A Collar of a Different Color

The Chippewa Valley looks to join the green collar movement as it sweeps the nation and state

Gillian Ekern

The green movement has a long history stretching back as far as the 1800s, but what is now called the “green collar movement” is just getting its start.

Green collar jobs are another labor division among blue- and white-collar jobs that focus on sustainability and environmental issues. A green-collar economy focuses on environmental and economic sustainability that can in the long term, save on money and resources.

Eau Claire is looking towards green-collar solutions in order to remedy some of its economic problems. City council member Andrew Werthmann said that though it’s not quite there, the city has potential to enjoy the benefits of a green-collar economy.

“When you look at the city, there are two rivers, access to other fresh water, and natural resources,” he said. “We have all the right ingredients for a green-collar economy.”

Werthmann predicts that the green-collar movement will continue strong, and unless the city capitalizes on that, it could be left behind.

Eau Claire has begun to move in that direction. Using stimulus money, the city is creating actual green-collar jobs. Work for these jobs include the renovations of city hall and Hobbs Ice Arena. Those stimulus dollars are going directly toward upgrading the buildings in terms of energy efficiency.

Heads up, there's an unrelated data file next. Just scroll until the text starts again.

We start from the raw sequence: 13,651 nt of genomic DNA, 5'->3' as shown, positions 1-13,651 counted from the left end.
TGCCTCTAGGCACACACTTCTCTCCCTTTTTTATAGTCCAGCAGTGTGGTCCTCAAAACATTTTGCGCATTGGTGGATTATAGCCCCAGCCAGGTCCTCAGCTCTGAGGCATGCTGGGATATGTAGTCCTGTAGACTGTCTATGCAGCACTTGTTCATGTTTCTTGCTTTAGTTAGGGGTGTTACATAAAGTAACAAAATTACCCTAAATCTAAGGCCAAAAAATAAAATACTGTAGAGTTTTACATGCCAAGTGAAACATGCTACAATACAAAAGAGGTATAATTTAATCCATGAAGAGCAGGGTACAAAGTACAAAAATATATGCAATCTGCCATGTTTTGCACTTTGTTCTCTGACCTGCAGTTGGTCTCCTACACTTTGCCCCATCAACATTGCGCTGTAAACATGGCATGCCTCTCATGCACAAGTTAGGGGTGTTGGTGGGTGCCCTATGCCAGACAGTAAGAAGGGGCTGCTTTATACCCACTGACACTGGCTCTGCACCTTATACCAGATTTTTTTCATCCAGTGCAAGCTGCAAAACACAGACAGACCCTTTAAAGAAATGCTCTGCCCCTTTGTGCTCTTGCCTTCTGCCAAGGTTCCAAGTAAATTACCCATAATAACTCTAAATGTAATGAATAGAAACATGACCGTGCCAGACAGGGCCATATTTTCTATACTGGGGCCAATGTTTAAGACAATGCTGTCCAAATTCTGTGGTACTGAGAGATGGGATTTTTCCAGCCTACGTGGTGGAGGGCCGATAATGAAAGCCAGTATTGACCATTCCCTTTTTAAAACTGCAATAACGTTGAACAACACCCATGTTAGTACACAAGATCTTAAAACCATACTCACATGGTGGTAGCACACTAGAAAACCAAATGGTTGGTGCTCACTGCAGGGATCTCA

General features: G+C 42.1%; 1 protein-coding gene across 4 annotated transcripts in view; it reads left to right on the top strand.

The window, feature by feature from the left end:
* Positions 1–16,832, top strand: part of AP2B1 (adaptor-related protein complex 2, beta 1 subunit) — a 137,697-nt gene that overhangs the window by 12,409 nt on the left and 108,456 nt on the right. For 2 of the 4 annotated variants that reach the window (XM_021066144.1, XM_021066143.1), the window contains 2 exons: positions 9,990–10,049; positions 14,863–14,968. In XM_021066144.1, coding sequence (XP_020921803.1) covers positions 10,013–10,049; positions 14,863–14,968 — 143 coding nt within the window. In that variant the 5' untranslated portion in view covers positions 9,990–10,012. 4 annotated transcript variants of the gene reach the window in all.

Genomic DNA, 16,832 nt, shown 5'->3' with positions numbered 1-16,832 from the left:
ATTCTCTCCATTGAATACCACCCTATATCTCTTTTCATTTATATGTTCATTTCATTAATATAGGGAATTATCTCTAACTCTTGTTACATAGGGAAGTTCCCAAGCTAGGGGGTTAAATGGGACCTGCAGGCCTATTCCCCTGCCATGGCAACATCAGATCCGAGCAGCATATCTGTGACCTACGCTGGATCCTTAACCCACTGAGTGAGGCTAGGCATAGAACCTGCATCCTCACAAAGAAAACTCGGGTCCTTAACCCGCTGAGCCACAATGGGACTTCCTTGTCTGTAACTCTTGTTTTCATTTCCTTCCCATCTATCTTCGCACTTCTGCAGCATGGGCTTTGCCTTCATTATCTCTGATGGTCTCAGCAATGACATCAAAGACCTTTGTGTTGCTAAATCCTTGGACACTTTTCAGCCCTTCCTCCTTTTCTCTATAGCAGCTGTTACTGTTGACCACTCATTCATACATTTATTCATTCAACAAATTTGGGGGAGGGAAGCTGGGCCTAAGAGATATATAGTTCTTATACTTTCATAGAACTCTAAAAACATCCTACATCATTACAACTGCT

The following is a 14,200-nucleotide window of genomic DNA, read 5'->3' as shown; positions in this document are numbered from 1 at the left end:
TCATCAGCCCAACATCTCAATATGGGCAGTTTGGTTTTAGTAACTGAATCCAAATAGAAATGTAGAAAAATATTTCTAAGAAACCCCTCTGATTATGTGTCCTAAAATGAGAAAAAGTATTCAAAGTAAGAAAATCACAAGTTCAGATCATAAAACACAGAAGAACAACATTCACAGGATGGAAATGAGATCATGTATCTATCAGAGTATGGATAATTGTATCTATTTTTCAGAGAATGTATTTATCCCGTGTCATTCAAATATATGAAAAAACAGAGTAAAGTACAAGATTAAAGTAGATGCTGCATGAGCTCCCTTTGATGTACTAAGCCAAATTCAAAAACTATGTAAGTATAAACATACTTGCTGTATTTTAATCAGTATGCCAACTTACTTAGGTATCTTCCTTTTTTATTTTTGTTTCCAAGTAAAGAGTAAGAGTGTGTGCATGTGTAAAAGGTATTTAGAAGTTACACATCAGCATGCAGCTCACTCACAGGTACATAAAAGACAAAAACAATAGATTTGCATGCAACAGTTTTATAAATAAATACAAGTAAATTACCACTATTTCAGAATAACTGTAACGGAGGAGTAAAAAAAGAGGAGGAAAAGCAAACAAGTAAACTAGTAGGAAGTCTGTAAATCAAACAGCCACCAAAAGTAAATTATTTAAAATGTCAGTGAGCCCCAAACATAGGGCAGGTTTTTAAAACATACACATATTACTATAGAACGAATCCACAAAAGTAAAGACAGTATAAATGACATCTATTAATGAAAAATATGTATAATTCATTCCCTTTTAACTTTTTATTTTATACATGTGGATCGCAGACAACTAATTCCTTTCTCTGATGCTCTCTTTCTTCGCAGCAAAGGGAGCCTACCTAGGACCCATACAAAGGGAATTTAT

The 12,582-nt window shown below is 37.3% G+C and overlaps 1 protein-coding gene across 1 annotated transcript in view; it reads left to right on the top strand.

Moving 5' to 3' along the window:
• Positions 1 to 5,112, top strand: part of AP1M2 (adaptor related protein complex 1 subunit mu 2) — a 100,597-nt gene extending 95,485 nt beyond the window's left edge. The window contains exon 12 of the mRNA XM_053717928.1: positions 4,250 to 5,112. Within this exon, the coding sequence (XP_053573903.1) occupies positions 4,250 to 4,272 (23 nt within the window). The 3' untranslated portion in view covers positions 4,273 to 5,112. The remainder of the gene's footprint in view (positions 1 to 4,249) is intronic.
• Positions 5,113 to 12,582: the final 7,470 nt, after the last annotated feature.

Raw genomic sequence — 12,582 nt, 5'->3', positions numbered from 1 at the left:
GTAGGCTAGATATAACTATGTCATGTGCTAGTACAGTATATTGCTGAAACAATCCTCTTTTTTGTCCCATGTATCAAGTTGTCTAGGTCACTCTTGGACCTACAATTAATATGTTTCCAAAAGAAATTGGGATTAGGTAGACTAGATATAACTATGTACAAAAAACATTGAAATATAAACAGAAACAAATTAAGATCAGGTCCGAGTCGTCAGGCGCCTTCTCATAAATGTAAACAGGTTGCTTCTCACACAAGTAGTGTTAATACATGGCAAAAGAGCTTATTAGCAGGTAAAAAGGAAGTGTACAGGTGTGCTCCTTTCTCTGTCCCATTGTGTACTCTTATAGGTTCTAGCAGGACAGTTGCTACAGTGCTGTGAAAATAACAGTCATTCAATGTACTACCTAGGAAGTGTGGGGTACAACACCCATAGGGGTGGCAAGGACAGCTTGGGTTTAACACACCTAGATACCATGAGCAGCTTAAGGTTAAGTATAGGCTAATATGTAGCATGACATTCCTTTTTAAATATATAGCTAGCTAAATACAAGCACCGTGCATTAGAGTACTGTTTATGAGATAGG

Though these jobs may only be short term, some of the money will go long term. The city is also setting up programs and granting loans for energy companies and green consulting firms.

“They’re laying a foundation for green development,” Werthmann said. “Over 10 years all of these things we’re spending money on are saving money in the long term.”

And though the green-collar movement may not carry the fervor and intensity that the environmentalist movement carried in the 1970s, issues are being addressed on a large scale.


“I think it’s better that we’re doing this and heading down the right road,” Werthmann said. “And I think that Eau Claire can be a leader in creating that foundation and pushing to create more jobs for the future.”

Wisconsin as a whole is moving towards a green future. Programs and initiatives have cropped up to save tax dollars and create jobs.

UW-Stout is even giving people a start in the green economy with their new sustainable management major. The major is geared toward those with their associate’s degree and can be done online and through other schools in the UW System. People with the degree will take classes in logistics, sustainable accounting, biology, environmental impact, and water and energy.

Since the idea for the major came about, people moved quickly to make it happen. Anne Hoel, academic director to the degree and representative for Stout, said that though a few small, private universities have developed green-collar majors, the UW System is leading the way for public universities.

“We have hard working people,” she said, “so let’s give them something that’s really new and marketable.”

And a sustainable degree is marketable and will continue to be in Wisconsin, according to Lieutenant Governor Barbara Lawton.

“The reality is that this is going to be a carbon constrained economy and companies must get a move on,” she said.

Though Lawton said that Wisconsin is probably in the middle of the pack right now as far as sustainability goes, we are “poised to lead” with our farmers, entrepreneurs, and school systems.
Lawton also said that environmentally we now have little choice.

“The panel on climate change tells us we don’t have a lot of time to turn this around,” she said. “We really must turn our economy into a reduced carbon emission economy.”